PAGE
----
La Fontenelle Cemetery. © ECPAD
The preservation of war graves under the responsibility of the Ministry of the Armed Forces:
national cemeteries, military burial plots in metropolitan France and overseas military cemeteries
One of the basic functions of the State is to preserve the graves of soldiers who “died for France”.
For a long time, soldiers killed on the battlefield were buried in mass graves. At the end of the 19th century, that practice changed. The Franco-German Treaty of Frankfurt (1871) stipulated that the former belligerents undertook to maintain the graves of soldiers buried on their respective territories. Then, in 1915, it was enshrined in law that soldiers who “died for France” should be buried in individual graves, maintained in perpetuity by the State/Ministry of the Armed Forces. Accordingly, when the First World War came to an end, in France and overseas, military cemeteries and burial plots in local cemeteries were created, in which to bury the remains of soldiers who “died for France”.
In France, the terms sépultures militaires perpétuelles (“perpetual military graves”) or sépultures de guerre (“war graves”) refer to all graves containing service personnel who died for France in war and whose bodies were not returned to their families.
National cemeteries and military burial plots
In metropolitan France, the Ministry of the Armed Forces is responsible for 275 national cemeteries (including seven foreign cemeteries) containing nearly 750 000 bodies, and nearly 2 200 military burial plots in local cemeteries, containing 115 000 war graves.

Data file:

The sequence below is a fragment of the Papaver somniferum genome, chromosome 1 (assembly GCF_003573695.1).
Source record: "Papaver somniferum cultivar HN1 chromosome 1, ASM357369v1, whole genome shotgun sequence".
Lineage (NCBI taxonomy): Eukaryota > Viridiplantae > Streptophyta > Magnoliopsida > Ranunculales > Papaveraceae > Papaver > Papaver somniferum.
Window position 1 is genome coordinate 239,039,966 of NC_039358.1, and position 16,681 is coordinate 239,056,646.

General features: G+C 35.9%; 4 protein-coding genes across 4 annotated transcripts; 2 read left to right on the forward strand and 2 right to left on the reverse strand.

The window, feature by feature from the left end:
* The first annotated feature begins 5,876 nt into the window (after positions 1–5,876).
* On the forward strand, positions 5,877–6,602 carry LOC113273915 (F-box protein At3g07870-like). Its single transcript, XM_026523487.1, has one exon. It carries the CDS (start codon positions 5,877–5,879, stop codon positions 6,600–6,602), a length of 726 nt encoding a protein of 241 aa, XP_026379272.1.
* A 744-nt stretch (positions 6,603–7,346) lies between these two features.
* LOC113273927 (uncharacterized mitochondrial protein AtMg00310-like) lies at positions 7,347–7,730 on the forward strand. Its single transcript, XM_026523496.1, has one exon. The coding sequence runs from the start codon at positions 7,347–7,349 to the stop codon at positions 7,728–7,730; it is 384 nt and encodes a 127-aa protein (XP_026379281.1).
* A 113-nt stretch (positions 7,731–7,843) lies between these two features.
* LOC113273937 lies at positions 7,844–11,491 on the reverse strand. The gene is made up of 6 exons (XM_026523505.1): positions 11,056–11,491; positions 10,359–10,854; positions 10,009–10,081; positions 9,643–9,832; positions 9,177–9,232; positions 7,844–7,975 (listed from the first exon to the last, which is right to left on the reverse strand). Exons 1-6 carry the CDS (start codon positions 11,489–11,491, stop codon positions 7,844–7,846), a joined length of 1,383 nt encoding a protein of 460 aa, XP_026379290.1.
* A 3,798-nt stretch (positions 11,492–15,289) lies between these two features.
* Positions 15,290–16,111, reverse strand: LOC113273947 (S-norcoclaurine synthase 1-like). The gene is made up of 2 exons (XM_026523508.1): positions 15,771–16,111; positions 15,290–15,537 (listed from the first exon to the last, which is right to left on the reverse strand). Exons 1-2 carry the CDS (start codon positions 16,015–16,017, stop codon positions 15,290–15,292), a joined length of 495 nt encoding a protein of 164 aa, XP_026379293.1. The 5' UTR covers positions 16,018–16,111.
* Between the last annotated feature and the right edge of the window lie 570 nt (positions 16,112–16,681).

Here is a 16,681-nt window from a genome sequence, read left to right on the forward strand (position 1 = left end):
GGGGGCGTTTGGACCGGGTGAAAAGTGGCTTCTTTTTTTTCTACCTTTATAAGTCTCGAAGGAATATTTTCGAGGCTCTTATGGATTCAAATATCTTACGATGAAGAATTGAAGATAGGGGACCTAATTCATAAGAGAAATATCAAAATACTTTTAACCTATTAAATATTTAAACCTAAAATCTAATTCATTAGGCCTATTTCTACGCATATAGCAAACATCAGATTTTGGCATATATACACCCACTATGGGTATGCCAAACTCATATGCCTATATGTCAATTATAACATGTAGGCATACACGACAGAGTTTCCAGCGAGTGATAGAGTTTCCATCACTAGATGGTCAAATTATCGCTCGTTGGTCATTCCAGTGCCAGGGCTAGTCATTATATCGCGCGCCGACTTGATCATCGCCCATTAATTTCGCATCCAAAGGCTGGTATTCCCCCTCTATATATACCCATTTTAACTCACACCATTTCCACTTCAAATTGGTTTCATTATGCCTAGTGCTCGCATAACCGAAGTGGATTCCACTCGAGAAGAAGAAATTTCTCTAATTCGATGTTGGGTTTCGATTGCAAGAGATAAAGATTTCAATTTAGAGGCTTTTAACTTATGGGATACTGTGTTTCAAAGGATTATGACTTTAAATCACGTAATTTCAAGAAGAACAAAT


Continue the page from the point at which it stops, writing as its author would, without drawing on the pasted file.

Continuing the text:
Cemetery of Notre Dame de Lorette. © ECPAD
88% of those bodies are of soldiers from the First World War. Notre Dame de Lorette (Pas-de-Calais) is the largest military cemetery in France: 25 hectares, 20 058 bodies in graves and 20 000 in ossuaries. It is followed by Fleury-devant-Douaumont (14 hectares, 16 000 bodies).
The departments of Meuse, Marne, Aisne, Somme, Meurthe-et-Moselle and Moselle have the most military cemeteries (20 to 40 sites). Haut-Rhin, Bas-Rhin, Vosges and Oise each have more than ten.
In the absence of conventions with the countries concerned, the Directorate for Heritage, Remembrance and Archives (DPMA) maintains, free of charge, seven foreign military cemeteries in France: one Russian cemetery in Saint-Hilaire-le-Grand (Marne), two former Soviet cemeteries in Valleroy (Meurthe-et-Moselle) and Noyers-Saint-Martin (Oise), one Polish in Urville-Langannerie (Calvados), one Czechoslovakian in Neuville-Saint-Vaast (Pas-de-Calais), one Dutch in Orry-la-Ville (Oise) and one Romanian in Soultzmatt (Haut-Rhin).
It also maintains various burial sites of soldiers killed in combat in the conflicts that preceded the First World War, namely the Crimean War and the Franco-Prussian War (1870-71).
French overseas military cemeteries
The Ministry of the Armed Forces is also responsible for the graves of French service personnel overseas, or a thousand burial sites in nearly 80 countries, where 230 000 bodies are buried. The graves are linked mainly to contemporary conflicts: the Franco-Prussian War, the First and Second World Wars, the First Indochina War, the wars in North Africa and, more recently, servicemen and women killed in overseas operations. But they also include 19th-century conflicts like the Napoleonic Wars and the Crimean War, in which France took part. The Ministry of the Armed Forces also preserves the graves of service personnel killed other than in war service, known as tombes de garnison, or “garrison graves”. These graves are located, for the most part, in overseas departments and collectivities, as well as former French colonies.